It was always a little sad for me when a celebrity or actor became less gracious or interesting as their popularity rose, but this wasn’t the case with Sandra Bullock, which I assume is a good part of the reason for her being named People Magazine’s 2015 Most Beautiful Woman. At age 50, that makes her the oldest woman to be graced with the title, and she embodies the phrase “aging like a fine wine”. Sandra Bullock: Oscar-winning actress, producer, mother, and one of the most beautiful women inside and out.

Reba’s Top Ten Films of 2014

Oscars are just around the corner and it’s been a season for great movies! Here are some of the year’s favorites and there are a lot of them. These are my favorites and will keep you busy for the coming year. Here’s a breakdown of my top 10 must see films of 2014!

10. Selma
It was for me a great reminder of our past to see a part of our history brought to life. Watch for David Oyelowo to get an Oscar nomination. The film takes us on the 3-month journey of Dr. Martin Luther King Jr. to secure equal voting rights facing a strong opposition from all facets of society.

9. The Grand Budapest Hotel
Packed with fun cameos and Oscar buzz around Ralph Fiennes’ performance, Wes Anderson takes us on a classy ride chasing a missing painting and the greed-motivated conflict between heirs of a family fortune.

8. Birdman
Excellent dark comedy and anybody with an entertainment background will get it. Loved the long continuous take from Director Alejandro González Iñárritu. Micheal Keaton attempts to put together a Broadway play as he struggles within himself and the superhero he once played.

7. Locke
This film had the added challenge of taking place in a single location for the duration of the movie, Tom Hardy pulls it off and then some with an unforgettable performance!

6. Whiplash
This is the story of a 19-year old drummer determined to become a famous musician. The film is a gift, especially if you love jazz. J.K. Simmons’ performance as a merciless instructor is incredible!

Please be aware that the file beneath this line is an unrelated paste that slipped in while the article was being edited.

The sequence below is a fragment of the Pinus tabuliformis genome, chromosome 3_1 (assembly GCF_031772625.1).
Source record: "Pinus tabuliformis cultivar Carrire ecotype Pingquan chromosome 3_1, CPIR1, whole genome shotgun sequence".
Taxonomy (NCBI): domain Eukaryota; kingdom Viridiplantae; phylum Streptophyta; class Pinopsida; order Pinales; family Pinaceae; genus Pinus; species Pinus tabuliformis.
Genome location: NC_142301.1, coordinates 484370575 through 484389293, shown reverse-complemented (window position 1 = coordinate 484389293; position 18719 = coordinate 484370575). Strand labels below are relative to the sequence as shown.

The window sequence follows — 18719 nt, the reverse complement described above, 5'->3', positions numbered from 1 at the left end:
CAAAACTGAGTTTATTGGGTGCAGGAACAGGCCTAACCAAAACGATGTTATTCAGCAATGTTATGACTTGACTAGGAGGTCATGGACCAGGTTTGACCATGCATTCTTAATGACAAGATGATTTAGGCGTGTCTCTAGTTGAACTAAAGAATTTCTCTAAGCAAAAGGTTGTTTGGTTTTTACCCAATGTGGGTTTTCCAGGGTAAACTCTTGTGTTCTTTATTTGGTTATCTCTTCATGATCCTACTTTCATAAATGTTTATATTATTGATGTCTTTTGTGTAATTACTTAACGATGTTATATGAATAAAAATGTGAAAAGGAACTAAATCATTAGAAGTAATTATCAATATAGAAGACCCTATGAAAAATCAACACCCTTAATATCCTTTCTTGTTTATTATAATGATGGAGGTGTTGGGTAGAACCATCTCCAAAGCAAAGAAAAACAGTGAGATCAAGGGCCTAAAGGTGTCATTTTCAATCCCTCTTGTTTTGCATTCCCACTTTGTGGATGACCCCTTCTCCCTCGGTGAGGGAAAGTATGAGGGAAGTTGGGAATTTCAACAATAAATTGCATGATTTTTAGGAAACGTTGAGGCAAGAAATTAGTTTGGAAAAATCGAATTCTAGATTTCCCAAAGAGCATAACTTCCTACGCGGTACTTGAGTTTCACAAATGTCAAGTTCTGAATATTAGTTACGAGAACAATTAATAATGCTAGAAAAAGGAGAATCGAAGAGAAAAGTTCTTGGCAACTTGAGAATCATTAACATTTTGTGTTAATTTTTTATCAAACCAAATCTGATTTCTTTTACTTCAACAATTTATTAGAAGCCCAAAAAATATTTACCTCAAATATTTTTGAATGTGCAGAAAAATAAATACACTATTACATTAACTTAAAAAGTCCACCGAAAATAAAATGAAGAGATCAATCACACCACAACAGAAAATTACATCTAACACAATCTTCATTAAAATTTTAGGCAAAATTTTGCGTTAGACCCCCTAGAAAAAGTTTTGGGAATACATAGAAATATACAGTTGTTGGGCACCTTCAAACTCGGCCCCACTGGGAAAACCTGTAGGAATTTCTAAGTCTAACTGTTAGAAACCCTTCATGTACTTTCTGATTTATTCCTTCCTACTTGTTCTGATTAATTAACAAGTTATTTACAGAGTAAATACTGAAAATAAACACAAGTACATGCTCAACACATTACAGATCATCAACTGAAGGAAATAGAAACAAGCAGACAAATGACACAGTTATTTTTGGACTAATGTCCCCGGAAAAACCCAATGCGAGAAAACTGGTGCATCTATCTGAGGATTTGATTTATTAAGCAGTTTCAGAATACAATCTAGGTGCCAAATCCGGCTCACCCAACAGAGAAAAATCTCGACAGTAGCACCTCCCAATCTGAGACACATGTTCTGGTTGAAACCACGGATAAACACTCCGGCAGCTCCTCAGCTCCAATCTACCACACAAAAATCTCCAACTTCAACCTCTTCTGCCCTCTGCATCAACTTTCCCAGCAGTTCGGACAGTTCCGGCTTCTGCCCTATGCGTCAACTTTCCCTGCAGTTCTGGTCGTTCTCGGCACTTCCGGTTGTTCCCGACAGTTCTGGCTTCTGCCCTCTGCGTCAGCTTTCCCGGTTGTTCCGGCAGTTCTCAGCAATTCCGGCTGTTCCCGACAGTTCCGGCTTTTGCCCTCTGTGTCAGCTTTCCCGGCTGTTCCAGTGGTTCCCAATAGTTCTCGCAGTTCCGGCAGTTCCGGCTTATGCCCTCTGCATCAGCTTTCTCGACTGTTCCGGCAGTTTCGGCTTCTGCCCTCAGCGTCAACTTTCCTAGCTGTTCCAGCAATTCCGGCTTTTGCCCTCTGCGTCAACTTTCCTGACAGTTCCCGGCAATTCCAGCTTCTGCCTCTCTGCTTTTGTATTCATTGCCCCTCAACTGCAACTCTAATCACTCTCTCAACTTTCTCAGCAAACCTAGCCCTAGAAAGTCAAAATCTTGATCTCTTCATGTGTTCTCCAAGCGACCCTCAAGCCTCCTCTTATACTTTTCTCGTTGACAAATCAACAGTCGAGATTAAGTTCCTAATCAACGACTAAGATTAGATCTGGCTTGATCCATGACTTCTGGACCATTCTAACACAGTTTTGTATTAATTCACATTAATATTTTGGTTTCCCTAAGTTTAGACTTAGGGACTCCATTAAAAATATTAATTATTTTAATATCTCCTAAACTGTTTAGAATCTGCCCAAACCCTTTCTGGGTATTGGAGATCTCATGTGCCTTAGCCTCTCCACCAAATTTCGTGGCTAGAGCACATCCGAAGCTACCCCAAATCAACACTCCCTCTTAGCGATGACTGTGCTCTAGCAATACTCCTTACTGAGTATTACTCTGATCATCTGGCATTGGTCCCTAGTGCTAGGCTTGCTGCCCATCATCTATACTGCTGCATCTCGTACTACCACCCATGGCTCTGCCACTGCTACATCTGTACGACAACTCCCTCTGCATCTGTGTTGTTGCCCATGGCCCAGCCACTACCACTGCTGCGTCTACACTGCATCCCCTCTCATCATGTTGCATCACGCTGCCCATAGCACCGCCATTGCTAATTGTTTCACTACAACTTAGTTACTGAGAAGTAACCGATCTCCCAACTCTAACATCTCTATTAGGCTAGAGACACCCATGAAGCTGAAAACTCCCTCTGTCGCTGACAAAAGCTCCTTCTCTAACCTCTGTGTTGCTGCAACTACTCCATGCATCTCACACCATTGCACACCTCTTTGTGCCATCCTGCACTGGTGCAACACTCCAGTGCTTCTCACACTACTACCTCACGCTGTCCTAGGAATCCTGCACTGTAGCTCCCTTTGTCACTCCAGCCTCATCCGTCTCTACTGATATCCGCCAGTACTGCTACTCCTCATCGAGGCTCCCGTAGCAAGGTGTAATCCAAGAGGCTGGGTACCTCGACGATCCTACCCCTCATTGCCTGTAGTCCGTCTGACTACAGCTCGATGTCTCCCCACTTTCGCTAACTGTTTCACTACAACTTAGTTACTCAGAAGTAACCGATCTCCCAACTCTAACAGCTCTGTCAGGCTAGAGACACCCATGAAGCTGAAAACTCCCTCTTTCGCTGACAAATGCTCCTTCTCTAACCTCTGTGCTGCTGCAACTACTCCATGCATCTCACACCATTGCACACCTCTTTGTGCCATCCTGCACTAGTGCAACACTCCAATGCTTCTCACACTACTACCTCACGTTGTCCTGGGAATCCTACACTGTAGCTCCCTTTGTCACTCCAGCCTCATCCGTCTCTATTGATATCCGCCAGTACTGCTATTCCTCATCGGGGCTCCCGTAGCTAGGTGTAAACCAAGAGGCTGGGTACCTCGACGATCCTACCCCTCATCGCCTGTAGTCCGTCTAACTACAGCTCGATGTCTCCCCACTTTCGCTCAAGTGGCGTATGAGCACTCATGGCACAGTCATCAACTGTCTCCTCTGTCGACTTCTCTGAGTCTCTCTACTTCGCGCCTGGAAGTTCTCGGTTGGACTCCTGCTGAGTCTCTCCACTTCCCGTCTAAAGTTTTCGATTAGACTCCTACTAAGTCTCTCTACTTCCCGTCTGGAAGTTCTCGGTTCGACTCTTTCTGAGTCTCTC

5. Boyhood
There has not been a film like “Boyhood” ever before. It’s long but worth the time. In fact, this film is definitely an Oscar favorite right now.

4. American Sniper
Directed by Clint Eastwood at his best. Bradley Cooper’s performance was one of the great snubs of the 2014 Golden Globe and SAG Award nominations. It’s based on a true story about one of America’s top snipers in Iraq. The film does have quite a bit of war violence but is definitely a must see.

3. The Theory of Everything
This film is about the love story of iconic physicist Steven Hawking and Jane Wilde. After being diagnosed with a debilitating condition, Hawking pushes forward to complete his most ambitious scientific work with Jane by his side. Their performances are bound to make you cry.

2. A Most Violent Year
With the title you would expect a lot of violence, but it really is a great story and not as violent as you might have thought. The film chronicles an immigrant family pursuing the “American Dream” facing crime, corruption, and violence throughout their strive for success. Oscar Isaac and Jessica Chastain are supremely engaging.

1. The Imitation Game